E. A. White Elementary School at Fort Benning, Ga., is seen in 2018. Schools at Fort Benning will be closed beginning Wednesday, March 18, 2020, due to the coronavirus pandemic.

E. A. White Elementary School at Fort Benning, Ga., is seen in 2018. Schools at Fort Benning will be closed beginning Wednesday, March 18, 2020, due to the coronavirus pandemic. (Markeith Horace/U.S. Army)

Read more coronavirus coverage from Stars and Stripes.

WASHINGTON — Defense Department-run schools on Fort Stewart and Fort Benning in Georgia and Fort Rucker in Alabama will be closed to students beginning Wednesday, making all Pentagon-run, on-post schools in the continental U.S. shut down amid the coronavirus pandemic.

Officials with the Department of Defense Education Activity, DODEA, sent guidance to parents in recent days about steps being taken to mitigate the spread of the fast-moving illness that has spurred many schools and other institutions across the country to close. They said no cases of the coronavirus, formally known as COVID-19, had been reported in any of the 163 schools run by DODEA in 11 countries.

Students will transition to online courses until schools reopen, according to information on DODEA’s website. Teachers are being required to spend two days learning to teach online.

Most of DODEA’s on-post schools in the U.S. closed Monday.

They include schools located on the following installations:

• Camp Lejeune, N.C. • Fort Bragg, N.C. • Fort Campbell, Ky. • Fort Knox, Ky. • Fort Jackson, S.C. • The U.S. Military Academy at West Point, N.Y. • Marine Corps Base Quantico, Va. • Maxwell Air Force Base, Ala. • Marine Corps Air Station Beaufort, S.C. • Naval Support Facility Dahlgren, Va.

Additionally, DOD-run schools in Puerto Rico closed Tuesday, DODEA said. The school closings at Fort Stewart, Fort Benning and Fort Rucker will mean the DODEA has closed all of its schools in the U.S.

The agency previously closed its schools in Turkey, Germany, Belgium, Spain, the Netherlands, Italy, Bahrain and South Korea.

The decision to close on-post, DOD-run schools is left to installation commanders, officials said. They largely have followed the lead of local school systems that have closed their doors in an effort to slow the spread of the virus.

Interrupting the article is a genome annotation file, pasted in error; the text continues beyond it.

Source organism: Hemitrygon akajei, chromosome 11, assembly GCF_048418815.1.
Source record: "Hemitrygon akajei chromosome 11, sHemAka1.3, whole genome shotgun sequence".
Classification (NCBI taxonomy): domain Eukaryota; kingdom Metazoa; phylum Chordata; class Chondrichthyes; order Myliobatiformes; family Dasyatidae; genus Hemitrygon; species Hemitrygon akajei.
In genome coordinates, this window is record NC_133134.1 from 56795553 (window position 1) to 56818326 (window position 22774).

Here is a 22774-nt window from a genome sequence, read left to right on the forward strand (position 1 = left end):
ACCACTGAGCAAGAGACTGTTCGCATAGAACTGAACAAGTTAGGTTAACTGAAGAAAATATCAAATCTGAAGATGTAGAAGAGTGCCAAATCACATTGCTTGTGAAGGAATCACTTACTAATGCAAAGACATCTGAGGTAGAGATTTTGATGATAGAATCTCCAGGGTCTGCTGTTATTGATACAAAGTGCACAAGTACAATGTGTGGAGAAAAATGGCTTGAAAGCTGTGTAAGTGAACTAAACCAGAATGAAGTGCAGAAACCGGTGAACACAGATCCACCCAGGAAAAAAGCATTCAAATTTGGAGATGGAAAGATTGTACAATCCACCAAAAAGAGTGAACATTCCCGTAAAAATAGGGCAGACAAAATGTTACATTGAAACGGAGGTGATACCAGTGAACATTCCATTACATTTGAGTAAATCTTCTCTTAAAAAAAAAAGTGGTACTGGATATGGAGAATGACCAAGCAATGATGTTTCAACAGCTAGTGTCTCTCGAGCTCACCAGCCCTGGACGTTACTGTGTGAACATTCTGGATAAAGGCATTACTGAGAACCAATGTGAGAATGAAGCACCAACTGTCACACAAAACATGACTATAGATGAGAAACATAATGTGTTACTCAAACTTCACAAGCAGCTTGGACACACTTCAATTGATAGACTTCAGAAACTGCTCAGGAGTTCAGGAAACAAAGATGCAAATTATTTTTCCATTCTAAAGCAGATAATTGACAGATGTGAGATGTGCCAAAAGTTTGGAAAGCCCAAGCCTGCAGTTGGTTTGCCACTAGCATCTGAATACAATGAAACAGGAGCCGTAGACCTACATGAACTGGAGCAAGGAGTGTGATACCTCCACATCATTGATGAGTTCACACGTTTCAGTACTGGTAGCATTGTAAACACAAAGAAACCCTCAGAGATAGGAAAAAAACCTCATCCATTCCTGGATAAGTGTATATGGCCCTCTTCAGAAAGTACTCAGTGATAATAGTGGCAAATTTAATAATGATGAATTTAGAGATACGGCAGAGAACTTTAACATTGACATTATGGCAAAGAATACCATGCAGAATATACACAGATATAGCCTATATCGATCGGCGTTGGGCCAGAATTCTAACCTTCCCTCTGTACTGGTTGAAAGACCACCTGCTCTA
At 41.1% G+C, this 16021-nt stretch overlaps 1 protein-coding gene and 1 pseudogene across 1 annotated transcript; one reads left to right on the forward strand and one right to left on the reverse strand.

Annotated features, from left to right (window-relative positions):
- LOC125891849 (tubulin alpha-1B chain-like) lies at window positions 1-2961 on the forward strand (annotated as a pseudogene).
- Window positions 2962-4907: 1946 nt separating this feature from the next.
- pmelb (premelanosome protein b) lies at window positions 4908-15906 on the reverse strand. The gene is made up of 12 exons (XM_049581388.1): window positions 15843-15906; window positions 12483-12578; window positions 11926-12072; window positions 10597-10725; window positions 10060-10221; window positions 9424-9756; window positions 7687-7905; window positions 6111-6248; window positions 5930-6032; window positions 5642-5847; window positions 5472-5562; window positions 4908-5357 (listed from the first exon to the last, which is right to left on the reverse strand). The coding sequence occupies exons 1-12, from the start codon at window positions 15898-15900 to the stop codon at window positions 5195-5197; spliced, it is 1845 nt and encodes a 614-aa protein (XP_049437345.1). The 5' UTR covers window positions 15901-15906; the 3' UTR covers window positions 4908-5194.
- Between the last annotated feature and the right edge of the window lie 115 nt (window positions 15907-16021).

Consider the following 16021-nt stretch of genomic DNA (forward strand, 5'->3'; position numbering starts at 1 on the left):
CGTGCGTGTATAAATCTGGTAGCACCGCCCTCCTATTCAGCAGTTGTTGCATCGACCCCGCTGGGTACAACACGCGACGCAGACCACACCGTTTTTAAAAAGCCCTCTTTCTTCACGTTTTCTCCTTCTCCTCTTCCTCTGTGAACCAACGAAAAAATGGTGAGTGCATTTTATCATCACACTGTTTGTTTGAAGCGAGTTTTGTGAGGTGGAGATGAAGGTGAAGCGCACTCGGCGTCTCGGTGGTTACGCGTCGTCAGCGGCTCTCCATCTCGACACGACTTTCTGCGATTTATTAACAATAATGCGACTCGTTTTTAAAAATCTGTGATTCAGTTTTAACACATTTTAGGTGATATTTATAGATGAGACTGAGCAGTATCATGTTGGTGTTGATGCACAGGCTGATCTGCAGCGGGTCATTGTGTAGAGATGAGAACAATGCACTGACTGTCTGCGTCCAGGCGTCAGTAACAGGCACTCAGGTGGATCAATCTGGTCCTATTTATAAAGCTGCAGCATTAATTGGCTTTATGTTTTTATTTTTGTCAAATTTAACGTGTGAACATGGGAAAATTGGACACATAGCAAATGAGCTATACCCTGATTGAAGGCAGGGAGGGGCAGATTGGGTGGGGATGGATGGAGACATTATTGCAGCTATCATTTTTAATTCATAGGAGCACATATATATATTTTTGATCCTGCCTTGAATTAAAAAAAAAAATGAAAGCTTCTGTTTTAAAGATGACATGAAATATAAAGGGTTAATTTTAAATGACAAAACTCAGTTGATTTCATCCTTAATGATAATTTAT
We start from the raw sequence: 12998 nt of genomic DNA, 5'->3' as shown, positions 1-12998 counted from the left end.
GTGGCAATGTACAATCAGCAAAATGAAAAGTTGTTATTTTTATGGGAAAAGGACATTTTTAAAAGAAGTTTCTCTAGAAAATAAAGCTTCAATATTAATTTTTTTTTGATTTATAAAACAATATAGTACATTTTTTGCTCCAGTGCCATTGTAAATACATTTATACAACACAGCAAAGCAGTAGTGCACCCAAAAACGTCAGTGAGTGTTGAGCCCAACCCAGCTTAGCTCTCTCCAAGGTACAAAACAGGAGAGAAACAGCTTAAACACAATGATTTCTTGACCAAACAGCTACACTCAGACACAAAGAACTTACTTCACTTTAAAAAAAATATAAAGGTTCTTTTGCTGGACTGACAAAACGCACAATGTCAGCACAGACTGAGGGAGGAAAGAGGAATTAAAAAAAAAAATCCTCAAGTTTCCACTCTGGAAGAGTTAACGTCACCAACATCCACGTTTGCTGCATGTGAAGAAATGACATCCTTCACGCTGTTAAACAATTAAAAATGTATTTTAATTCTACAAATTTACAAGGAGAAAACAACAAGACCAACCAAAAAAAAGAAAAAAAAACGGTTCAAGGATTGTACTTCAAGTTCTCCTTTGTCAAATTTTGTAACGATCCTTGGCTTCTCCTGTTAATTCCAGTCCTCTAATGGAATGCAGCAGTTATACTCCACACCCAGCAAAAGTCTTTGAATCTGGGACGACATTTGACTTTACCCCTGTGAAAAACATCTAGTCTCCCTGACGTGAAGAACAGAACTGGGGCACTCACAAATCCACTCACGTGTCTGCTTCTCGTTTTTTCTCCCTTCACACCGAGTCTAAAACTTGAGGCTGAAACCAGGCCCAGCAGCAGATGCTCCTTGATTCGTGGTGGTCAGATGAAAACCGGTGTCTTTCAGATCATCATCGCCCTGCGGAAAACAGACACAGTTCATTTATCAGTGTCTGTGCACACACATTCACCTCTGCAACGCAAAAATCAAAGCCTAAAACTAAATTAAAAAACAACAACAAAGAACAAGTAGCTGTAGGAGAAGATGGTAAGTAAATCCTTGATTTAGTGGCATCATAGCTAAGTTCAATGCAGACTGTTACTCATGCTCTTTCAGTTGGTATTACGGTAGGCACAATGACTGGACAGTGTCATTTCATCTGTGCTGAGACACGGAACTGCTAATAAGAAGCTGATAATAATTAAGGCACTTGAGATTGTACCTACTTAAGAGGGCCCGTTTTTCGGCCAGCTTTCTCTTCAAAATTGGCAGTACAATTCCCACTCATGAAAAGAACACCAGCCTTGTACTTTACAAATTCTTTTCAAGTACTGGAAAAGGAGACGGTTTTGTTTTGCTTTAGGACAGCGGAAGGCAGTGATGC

It was not clear Tuesday how long schools would remain closed. At Fort Campbell, for example, Army Maj. Gen. Brian Winski, the commander of the 101st Airborne Division and the installation, said he would revisit the decision in the coming weeks.

“Schools are going to remain closed,” Winski said Monday night during a virtual town hall for the Fort Campbell community. “We’ll have a decision point at the end of March as to how long that will go on.”

While the Defense Department runs schools on many of its installations, some military installations in the U.S. house schools that are otherwise unaffiliated with the Pentagon and are run by local school systems.

The Marine Corps’ Camp Pendleton, Calif., for example, has five schools on base, but they are run by two local school districts. At such posts, the local school officials typically determine whether schools should close, a Pentagon spokesman said Tuesday.

At Camp Pendleton, the local school systems have closed school facilities into April, according to their websites. Twitter: @CDickteinDC

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Corey Dickstein covers the military in the U.S. southeast. He joined the Stars and Stripes staff in 2015 and covered the Pentagon for more than five years. He previously covered the military for the Savannah Morning News in Georgia. Dickstein holds a journalism degree from Georgia College & State University and has been recognized with several national and regional awards for his reporting and photography. He is based in Atlanta.

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